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Uterine Sarcoma Treatment

Stages of Uterine Sarcoma

After uterine sarcoma has been diagnosed, tests are done to find out if cancer cells have spread within the uterus or to other parts of the body.

The process used to find out if cancer has spread within the uterus or to other parts of the body is called staging. The information gathered from the staging process determines the stage of the disease. It is important to know the stage in order to plan treatment. The following procedures may be used in the staging process:

Uterine sarcoma may be diagnosed, staged, and treated in the same surgery.

Surgery is used to diagnose, stage, and treat uterine sarcoma. During this surgery, the doctor removes as much of the cancer as possible. The following procedures may be used to diagnose, stage, and treat uterine sarcoma:

Treatment in addition to surgery may be given, as described in the Treatment Option Overview section of this summary.

There are three ways that cancer spreads in the body.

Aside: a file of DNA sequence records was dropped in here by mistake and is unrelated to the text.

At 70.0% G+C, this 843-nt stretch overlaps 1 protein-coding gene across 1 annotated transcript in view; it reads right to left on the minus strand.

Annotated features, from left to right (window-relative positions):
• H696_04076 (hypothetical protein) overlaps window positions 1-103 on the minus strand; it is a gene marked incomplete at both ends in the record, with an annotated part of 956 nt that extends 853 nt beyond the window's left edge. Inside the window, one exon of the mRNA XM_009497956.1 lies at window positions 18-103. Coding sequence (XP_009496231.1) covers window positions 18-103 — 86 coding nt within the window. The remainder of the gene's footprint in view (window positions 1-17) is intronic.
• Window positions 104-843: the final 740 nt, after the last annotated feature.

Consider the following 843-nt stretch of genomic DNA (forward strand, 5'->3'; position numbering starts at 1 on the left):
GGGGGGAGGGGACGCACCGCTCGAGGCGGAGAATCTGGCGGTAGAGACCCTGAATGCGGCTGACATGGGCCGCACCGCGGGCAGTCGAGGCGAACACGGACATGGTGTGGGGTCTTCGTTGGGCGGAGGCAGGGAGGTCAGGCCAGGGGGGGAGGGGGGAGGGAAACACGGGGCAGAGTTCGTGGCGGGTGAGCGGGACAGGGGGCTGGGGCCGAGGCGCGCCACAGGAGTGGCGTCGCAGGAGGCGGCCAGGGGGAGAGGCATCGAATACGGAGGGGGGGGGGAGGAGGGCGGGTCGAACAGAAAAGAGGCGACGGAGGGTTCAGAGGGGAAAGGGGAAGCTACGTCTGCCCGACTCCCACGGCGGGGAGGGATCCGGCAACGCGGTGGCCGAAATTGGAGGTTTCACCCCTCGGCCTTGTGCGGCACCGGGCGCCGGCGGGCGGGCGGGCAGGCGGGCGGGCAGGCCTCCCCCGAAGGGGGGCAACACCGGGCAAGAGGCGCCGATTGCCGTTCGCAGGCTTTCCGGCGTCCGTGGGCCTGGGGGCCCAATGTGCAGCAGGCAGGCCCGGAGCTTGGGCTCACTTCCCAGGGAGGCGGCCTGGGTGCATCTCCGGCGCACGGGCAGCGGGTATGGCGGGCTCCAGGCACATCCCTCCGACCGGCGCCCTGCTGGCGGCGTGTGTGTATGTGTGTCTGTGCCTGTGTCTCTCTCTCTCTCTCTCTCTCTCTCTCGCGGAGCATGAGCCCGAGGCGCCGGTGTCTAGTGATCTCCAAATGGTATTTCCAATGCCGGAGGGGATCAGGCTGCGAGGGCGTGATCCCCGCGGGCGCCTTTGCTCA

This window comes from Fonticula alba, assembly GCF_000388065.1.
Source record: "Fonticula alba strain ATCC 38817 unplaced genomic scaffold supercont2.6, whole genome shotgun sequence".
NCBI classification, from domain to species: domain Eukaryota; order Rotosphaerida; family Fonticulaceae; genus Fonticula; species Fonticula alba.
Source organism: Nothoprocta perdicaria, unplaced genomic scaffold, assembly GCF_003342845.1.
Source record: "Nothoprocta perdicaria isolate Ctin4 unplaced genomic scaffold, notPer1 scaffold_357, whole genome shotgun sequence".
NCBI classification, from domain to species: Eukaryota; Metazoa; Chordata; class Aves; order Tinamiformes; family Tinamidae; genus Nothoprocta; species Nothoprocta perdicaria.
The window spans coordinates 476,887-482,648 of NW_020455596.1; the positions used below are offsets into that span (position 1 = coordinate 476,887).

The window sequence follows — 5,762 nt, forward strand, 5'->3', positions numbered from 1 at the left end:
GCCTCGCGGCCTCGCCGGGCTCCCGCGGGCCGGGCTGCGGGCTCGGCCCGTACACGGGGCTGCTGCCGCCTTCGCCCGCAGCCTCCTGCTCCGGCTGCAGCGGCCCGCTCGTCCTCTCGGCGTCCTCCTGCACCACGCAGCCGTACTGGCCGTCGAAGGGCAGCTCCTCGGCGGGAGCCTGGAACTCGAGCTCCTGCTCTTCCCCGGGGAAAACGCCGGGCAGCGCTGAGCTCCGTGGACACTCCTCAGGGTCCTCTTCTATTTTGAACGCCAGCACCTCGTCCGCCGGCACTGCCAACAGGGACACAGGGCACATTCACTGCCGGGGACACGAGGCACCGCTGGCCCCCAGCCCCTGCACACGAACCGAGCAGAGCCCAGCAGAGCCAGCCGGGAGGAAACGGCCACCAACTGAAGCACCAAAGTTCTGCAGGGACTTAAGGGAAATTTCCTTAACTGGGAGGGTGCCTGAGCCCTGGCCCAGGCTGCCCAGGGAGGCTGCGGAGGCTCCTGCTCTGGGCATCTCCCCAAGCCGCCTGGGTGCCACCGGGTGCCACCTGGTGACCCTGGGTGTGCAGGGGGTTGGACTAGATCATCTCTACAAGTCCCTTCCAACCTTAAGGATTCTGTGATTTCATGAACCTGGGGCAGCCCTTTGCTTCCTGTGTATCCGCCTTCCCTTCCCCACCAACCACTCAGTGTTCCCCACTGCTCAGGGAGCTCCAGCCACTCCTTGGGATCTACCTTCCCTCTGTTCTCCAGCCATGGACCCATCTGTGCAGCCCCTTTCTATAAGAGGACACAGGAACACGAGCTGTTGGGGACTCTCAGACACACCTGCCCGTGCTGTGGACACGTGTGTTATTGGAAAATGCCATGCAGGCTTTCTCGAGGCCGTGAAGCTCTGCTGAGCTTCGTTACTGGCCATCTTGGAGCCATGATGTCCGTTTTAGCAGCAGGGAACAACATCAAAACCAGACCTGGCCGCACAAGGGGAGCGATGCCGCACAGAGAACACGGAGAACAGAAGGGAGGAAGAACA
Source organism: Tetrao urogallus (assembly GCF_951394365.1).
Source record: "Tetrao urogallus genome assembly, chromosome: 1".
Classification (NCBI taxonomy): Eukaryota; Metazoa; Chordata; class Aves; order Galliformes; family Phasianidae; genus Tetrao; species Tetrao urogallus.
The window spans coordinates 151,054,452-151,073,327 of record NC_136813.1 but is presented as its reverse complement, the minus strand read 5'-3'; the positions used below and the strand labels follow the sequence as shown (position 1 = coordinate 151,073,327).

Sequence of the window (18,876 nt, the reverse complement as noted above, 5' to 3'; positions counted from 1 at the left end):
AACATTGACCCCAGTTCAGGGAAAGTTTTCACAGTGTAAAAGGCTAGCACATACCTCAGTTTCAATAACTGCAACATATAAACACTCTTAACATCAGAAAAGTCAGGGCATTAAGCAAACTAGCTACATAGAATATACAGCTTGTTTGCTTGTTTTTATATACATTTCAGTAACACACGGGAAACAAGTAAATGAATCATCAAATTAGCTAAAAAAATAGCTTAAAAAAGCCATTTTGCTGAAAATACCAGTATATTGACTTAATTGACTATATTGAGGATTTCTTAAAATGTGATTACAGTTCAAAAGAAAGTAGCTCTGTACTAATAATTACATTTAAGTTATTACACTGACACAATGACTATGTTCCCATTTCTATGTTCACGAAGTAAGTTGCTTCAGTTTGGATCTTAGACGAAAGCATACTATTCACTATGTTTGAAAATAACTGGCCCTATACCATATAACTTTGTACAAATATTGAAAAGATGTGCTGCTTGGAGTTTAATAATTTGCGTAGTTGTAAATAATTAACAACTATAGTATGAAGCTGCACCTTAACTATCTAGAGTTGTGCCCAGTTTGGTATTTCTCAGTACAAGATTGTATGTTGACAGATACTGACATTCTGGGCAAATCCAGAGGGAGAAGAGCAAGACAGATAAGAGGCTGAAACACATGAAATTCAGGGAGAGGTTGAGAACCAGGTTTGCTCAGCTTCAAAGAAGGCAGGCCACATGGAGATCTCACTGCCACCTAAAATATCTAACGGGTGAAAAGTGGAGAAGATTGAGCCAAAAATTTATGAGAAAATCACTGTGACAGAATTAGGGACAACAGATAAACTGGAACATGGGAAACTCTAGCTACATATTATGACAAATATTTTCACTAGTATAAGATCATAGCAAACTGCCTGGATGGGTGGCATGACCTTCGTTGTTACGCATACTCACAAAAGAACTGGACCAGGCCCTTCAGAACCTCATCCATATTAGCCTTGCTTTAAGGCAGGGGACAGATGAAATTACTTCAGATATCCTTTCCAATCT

The three ways that cancer spreads in the body are:

When cancer cells break away from the primary (original) tumor and travel through the lymph or blood to other places in the body, another (secondary) tumor may form. This process is called metastasis. The secondary (metastatic) tumor is the same type of cancer as the primary tumor. For example, if breast cancer spreads to the bones, the cancer cells in the bones are actually breast cancer cells. The disease is metastatic breast cancer, not bone cancer.

The following stages are used for uterine sarcoma:

Stage I

In stage I, cancer is found in the uterus only. Stage I is divided into stage IA, stage IB, and stage IC, based on how far the cancer has spread.

Stage II

In stage II, cancer has spread from the uterus to the cervix. Stage II is divided into stage IIA and stage IIB, based on how far the cancer has spread.

Stage III

In stage III, cancer has spread beyond the uterus and cervix, but has not spread beyond the pelvis. Stage III is divided into stage IIIA and stage IIIB, based on how far the cancer has spread within the pelvis.

Stage IV

In stage IV, cancer has spread beyond the pelvis. Stage IV is divided into stage IVA and stage IVB, based on how far the cancer has spread.